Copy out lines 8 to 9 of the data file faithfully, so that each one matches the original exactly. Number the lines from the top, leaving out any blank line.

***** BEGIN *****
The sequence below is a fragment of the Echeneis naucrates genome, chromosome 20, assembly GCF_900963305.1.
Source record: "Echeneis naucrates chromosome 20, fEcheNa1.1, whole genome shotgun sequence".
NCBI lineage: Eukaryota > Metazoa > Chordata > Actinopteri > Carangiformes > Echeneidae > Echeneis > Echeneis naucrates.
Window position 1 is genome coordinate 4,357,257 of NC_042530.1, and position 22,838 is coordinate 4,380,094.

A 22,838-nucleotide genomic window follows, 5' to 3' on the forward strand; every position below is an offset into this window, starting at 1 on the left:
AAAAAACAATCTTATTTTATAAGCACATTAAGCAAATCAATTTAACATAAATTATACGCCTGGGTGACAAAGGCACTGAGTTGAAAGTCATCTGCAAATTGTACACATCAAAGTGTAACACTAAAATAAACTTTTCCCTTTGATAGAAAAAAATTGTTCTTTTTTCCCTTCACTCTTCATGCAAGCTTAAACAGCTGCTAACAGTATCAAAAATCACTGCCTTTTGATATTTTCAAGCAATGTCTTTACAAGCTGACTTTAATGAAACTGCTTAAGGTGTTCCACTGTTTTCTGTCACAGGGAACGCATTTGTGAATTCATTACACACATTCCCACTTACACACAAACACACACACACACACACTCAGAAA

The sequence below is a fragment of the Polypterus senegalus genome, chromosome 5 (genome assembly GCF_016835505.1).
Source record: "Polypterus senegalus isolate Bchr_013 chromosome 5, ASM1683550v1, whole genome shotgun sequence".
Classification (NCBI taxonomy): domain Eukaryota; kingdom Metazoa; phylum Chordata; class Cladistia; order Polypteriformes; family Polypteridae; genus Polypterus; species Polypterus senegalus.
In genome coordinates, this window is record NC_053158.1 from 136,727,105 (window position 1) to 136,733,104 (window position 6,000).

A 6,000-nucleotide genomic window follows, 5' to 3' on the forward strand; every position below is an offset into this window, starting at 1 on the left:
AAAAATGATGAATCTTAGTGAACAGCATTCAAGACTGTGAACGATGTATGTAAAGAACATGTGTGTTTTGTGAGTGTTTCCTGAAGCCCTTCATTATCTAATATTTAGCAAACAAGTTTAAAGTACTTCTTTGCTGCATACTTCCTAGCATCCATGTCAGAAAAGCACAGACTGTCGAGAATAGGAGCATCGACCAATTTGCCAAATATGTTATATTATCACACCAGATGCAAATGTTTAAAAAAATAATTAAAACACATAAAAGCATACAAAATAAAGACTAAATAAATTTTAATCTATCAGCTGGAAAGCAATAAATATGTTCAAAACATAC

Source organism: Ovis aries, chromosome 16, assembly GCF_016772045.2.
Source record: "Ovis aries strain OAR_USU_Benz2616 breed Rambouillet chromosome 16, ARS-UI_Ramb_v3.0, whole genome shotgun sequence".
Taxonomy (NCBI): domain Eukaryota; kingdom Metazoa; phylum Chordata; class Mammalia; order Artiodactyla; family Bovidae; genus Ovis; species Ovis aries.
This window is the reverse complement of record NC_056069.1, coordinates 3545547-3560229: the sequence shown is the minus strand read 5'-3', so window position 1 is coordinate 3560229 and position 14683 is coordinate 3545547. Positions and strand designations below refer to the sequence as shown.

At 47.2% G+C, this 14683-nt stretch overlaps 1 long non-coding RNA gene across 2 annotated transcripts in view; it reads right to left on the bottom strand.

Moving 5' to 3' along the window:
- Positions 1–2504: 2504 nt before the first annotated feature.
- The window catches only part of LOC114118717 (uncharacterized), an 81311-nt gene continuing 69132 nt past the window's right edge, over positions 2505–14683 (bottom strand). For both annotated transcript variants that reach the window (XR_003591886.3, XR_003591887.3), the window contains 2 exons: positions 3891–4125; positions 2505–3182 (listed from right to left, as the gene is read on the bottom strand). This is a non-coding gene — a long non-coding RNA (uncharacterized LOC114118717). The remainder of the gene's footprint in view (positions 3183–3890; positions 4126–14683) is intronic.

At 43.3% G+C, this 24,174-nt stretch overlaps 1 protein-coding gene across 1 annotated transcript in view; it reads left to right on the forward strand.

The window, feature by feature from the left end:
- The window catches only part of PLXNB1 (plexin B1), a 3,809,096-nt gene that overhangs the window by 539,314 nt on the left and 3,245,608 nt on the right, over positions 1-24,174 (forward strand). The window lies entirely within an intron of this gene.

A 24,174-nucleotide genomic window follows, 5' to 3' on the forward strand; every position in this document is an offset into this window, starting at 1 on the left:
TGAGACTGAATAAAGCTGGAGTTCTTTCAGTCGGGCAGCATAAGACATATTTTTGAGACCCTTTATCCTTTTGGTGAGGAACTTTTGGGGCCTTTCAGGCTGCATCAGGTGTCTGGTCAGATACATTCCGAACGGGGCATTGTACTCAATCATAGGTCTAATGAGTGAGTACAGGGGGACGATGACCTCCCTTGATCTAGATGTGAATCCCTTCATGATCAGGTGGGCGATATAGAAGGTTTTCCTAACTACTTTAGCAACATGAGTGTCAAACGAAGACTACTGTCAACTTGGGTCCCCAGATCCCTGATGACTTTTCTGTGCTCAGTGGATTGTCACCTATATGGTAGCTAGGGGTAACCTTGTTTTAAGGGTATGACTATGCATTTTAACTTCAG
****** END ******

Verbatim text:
Source record: "Polypterus senegalus isolate Bchr_013 chromosome 5, ASM1683550v1, whole genome shotgun sequence".
Classification (NCBI taxonomy): domain Eukaryota; kingdom Metazoa; phylum Chordata; class Cladistia; order Polypteriformes; family Polypteridae; genus Polypterus; species Polypterus senegalus.